Let me get this straight.
The people sequestered in their nearly meeting for 2 days in Washington and who only have to consider monetary policy in the context of a dual mandate are the smartest guys in the room?
We often hear the phrase “the smartest guys in the room.”
Sometimes it’s meant as a compliment and sometimes there may be a bit of sarcasm attached to its use.
I don’t know if anyone can sincerely have any doubt about the quality of the intellect around the table at which members of the FOMC convene to make and implement policy.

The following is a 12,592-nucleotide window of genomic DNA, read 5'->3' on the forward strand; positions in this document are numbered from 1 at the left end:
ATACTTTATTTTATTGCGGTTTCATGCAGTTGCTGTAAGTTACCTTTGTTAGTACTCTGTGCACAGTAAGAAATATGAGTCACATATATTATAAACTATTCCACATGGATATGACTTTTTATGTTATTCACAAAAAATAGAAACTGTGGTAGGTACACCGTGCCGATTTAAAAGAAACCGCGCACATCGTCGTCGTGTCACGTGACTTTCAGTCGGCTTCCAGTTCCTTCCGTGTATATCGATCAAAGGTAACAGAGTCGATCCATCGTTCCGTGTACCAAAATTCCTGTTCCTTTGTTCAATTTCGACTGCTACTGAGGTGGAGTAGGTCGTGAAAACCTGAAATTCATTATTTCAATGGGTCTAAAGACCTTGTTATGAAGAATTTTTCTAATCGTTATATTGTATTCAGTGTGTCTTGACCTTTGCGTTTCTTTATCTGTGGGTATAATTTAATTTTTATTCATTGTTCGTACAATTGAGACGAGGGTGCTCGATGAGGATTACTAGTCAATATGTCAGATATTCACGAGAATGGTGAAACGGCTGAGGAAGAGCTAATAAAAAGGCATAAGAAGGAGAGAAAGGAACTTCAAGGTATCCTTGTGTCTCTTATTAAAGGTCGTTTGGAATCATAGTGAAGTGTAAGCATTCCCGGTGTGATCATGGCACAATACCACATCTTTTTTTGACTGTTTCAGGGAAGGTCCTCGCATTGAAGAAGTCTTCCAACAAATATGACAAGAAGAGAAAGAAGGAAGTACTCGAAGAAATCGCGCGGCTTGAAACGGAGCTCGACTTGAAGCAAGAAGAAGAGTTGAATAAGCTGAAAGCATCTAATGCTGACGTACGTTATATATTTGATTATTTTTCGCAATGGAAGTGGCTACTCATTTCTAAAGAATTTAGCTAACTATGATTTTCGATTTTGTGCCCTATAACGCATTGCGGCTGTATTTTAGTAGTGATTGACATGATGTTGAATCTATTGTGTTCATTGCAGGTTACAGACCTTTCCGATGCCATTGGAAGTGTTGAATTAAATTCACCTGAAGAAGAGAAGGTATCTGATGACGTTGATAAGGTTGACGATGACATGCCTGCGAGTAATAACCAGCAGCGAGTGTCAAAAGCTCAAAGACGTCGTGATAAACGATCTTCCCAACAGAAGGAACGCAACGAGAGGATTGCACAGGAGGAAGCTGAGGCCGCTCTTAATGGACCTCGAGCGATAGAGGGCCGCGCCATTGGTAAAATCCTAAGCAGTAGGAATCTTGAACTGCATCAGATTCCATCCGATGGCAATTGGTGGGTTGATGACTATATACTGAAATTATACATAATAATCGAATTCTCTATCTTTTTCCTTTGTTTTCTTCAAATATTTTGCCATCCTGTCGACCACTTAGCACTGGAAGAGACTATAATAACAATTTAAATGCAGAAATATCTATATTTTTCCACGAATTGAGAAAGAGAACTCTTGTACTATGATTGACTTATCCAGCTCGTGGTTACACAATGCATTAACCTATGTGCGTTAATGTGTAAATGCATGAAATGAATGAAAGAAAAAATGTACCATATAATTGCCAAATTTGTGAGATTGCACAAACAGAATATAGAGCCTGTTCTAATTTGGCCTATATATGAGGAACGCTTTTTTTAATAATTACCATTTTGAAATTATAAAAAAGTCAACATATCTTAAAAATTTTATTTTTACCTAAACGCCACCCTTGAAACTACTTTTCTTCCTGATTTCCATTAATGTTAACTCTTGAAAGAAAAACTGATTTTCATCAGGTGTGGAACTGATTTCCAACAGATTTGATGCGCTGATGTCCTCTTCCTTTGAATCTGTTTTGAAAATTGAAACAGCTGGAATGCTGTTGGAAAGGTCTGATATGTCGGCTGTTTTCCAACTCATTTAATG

While there may be some subjective baggage that each carries to the table, the frequent reference to its decisions being “data drive” would have you believe that the best and brightest minds would be objectively assessing the stream of data and projecting their meaning in concert with one another.
One of the hallmarks of being among the smartest in the room is that you can see, or at least are expected to see what the future is more likely to hold than can the person in the next room. After all, whether you’re the smartest in the room and happen to be at Goldman Sachs (GS) or at the Federal Reserve, no one is paying you to predict the past.